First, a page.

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Project Management - Is Escalation Good or Bad?

Posted by Sara Duong, Consultant on Jun 16, 2020 9:57:46 AM
Sara Duong, Consultant
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PE - BackgroundIn my experience, people generally hate to escalate. Many team members think escalation is snitching on a fellow team member or will reflect bad on their own performance.  To a project manager, escalation is just another method of communication; it's how we can foresee and manage situations, and all projects have "situations" that impact scope, budget, or time.

How to Encourage Escalation

So, at Concentrus, what sets us apart when managing a project is that we are not afraid to escalate and encourage our team members, internal or external, to escalate and provide feedback in a timely manner.  As Jesse Guzman wrote in his 3 Things Your Project Manager Should Focus On Instead of the Project Plan blog, we, as project managers, are not afraid to ask hard questions, are advocates of the client and project and strive to help the team keep an eye on the project's goal.  To do that, we have to encourage the team to communicate and communicate timely. 

Here are a few tips to encourage the team to feel safe speaking up when an issue arises:

  • Set ground rules at the beginning of the project during kickoff.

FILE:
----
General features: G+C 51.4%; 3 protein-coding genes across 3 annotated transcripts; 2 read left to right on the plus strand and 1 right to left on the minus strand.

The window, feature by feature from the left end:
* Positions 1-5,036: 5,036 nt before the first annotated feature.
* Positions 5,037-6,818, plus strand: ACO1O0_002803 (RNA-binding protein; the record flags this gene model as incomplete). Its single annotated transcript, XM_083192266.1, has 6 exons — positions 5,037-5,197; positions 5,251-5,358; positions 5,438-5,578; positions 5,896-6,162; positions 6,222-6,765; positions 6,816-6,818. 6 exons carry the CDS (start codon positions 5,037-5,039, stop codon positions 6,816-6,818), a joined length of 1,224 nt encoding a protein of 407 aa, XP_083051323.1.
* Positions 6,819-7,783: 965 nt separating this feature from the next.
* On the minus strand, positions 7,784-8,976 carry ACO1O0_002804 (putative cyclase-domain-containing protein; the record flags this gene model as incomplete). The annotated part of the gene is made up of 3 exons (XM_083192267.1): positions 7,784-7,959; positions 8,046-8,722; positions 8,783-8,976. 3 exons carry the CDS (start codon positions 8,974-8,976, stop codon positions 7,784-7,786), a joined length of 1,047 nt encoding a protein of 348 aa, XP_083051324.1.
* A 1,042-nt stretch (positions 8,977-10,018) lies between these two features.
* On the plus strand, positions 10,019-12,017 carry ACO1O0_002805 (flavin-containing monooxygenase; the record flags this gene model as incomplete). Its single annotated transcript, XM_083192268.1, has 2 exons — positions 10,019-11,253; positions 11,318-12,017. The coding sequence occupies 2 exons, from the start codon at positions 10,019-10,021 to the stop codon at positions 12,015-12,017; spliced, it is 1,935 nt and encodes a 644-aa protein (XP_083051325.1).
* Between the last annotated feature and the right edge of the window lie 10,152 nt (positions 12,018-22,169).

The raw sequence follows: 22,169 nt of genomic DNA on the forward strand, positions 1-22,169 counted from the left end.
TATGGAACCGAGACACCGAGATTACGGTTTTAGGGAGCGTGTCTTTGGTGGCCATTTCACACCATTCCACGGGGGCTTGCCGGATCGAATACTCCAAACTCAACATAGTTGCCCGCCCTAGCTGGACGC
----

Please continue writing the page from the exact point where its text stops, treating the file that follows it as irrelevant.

• In our kickoff presentations, we have a slide that lists Critical Success Factors and typically balancing workload is a common factor. Here is where we pause and take the opportunity to discuss the importance of escalating and escalating early before there is problem. 
  • Message needs to come from or supported by senior management or project owners
    • Team members just need to be given permission to escalate. Hearing that senior stakeholders acknowledge there will be challenges and give permission for the team to communicate those challenges takes the stigma away from saying there is an issue or the workload is too much.
  • Help the team understand it's about achieving the goal together.
    • Helping the team focus on achieving the goal together makes the issues less about the individual.  Therefore, the challenges naturally get escalated because the team wants to win.
  • Project manager needs to create opportunities for open communication.
    • Besides setting ground rules at kickoff, escalations should be a part of the weekly project meetings. This creates a routine with team and triggers the team to anticipate issues. This reinforces achieving the project together as a team.

Impact of Escalating Early

Escalating early does not guarantee there will be no impacts to scope, budget, or time.  What it does give the project owners are options.  As I mentioned before, balancing project tasks and daily job demands can become overwhelming.  If a team member raises their hand earlier, the project owner or team can decide on what is priority at that moment and have success in both tasks.  If it was not escalated, then both project task and daily job tasks will suffer.

At Concentrus, we are goal oriented and timely escalations are key to achieving any project's goal. If you have any questions about the benefits of early escalations, feel free to contact us today.

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Tags: Project Management

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